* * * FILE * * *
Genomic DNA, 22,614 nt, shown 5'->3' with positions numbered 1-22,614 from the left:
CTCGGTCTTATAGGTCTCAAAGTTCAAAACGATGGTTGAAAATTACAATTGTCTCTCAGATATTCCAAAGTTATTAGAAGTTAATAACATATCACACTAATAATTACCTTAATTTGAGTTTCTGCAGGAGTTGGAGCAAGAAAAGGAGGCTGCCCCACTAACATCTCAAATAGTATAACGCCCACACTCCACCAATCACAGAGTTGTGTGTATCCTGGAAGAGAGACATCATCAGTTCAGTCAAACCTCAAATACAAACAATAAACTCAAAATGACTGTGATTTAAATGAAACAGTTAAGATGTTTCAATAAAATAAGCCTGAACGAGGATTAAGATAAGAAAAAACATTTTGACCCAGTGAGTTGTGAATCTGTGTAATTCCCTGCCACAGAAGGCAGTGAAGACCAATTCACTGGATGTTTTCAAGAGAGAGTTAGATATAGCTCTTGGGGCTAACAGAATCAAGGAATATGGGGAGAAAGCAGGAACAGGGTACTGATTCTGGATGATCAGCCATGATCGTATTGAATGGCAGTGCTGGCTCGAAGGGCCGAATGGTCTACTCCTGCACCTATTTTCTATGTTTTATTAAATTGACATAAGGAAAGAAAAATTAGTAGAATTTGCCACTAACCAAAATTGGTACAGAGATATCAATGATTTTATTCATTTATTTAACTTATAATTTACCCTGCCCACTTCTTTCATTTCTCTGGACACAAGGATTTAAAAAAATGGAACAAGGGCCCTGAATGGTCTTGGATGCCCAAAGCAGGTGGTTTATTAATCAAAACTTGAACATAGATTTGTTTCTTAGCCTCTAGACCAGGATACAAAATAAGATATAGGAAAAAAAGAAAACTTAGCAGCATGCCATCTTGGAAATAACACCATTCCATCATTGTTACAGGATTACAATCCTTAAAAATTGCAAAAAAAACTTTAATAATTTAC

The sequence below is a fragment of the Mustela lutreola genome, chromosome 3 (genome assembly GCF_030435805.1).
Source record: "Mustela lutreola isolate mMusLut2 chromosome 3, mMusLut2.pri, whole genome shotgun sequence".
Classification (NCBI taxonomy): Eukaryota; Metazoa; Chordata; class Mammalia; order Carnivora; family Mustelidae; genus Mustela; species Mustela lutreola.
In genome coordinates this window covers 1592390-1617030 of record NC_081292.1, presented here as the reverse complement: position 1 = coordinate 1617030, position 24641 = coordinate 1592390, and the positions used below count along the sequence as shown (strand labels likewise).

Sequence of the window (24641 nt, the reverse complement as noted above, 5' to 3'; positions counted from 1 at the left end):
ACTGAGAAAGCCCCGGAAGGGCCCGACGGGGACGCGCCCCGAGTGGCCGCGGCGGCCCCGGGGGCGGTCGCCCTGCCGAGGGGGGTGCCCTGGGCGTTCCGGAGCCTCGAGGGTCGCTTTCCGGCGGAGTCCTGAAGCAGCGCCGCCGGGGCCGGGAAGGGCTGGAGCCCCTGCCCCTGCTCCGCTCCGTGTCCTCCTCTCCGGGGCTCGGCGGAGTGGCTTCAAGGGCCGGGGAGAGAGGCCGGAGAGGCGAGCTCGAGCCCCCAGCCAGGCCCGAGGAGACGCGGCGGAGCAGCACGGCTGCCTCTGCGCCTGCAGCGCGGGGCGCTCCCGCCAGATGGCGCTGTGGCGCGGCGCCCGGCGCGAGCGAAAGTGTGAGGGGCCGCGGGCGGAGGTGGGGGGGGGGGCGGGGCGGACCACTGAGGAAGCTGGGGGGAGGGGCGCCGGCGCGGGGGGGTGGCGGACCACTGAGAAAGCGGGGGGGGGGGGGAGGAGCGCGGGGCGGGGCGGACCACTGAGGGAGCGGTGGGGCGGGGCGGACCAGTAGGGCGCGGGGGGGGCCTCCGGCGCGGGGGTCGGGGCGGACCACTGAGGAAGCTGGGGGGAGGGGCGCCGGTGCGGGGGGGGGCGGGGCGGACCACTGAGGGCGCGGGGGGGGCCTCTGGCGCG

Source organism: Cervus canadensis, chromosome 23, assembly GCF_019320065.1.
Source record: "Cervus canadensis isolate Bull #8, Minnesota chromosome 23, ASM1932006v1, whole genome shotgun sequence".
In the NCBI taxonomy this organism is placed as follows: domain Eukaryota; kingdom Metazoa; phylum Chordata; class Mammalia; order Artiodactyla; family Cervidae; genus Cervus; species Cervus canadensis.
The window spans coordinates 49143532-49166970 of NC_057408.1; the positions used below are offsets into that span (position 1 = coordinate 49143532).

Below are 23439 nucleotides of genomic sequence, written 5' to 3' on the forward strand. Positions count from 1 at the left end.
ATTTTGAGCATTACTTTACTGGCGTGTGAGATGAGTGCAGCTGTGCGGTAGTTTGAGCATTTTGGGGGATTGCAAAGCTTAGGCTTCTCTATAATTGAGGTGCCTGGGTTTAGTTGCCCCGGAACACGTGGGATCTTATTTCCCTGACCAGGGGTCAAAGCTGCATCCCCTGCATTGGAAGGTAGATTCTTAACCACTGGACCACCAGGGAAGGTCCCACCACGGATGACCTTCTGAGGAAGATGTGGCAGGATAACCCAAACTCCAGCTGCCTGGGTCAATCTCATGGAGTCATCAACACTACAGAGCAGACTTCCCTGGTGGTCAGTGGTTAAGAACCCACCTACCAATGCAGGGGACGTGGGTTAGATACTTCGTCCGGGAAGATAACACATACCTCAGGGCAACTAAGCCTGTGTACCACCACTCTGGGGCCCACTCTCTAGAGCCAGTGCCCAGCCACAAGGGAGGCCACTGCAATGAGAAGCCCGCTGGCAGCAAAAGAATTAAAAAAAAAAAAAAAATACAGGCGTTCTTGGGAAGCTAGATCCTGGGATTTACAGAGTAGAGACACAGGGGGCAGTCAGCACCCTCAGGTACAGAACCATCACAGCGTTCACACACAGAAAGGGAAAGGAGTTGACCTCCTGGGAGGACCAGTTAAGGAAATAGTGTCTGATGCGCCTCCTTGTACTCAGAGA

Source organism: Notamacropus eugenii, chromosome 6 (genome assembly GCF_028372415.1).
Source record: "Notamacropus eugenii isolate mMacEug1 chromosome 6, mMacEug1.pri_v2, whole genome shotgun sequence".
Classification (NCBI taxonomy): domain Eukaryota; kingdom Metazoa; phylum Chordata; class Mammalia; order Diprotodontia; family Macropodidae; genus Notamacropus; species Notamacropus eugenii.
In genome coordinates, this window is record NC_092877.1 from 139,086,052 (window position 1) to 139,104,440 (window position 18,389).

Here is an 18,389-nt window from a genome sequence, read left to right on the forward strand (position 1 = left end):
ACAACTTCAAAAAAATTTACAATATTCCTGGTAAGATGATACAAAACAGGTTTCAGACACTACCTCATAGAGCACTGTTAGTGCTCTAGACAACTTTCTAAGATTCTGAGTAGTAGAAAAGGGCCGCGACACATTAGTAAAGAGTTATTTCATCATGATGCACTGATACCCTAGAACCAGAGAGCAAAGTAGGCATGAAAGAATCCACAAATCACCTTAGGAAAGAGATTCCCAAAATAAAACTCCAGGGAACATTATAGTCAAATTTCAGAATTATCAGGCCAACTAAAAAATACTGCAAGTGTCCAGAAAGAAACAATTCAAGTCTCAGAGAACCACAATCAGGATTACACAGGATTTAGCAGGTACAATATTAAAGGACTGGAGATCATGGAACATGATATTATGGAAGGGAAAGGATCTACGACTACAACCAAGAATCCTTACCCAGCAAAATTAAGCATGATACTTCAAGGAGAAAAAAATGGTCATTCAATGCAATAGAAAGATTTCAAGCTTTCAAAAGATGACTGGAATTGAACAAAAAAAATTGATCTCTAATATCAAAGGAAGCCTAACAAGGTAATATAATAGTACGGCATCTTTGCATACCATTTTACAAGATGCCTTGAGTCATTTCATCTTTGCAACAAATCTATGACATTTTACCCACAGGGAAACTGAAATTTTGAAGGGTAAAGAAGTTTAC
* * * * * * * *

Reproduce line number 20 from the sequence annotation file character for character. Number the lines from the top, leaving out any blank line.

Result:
ACAACTTCAAAAAAATTTACAATATTCCTGGTAAGATGATACAAAACAGGTTTCAGACACTACCTCATAGAGCACTGTTAGTGCTCTAGACAACTTTCTAAGATTCTGAGTAGTAGAAAAGGGCCGCGACACATTAGTAAAGAGTTATTTCATCATGATGCACTGATACCCTAGAACCAGAGAGCAAAGTAGGCATGAAAGAATCCACAAATCACCTTAGGAAAGAGATTCCCAAAATAAAACTCCAGGGAACATTATAGTCAAATTTCAGAATTATCAGGCCAACTAAAAAATACTGCAAGTGTCCAGAAAGAAACAATTCAAGTCTCAGAGAACCACAATCAGGATTACACAGGATTTAGCAGGTACAATATTAAAGGACTGGAGATCATGGAACATGATATTATGGAAGGGAAAGGATCTACGACTACAACCAAGAATCCTTACCCAGCAAAATTAAGCATGATACTTCAAGGAGAAAAAAATGGTCATTCAATGCAATAGAAAGATTTCAAGCTTTCAAAAGATGACTGGAATTGAACAAAAAAAATTGATCTCTAATATCAAAGGAAGCCTAACAAGGTAATATAATAGTACGGCATCTTTGCATACCATTTTACAAGATGCCTTGAGTCATTTCATCTTTGCAACAAATCTATGACATTTTACCCACAGGGAAACTGAAATTTTGAAGGGTAAAGAAGTTTAC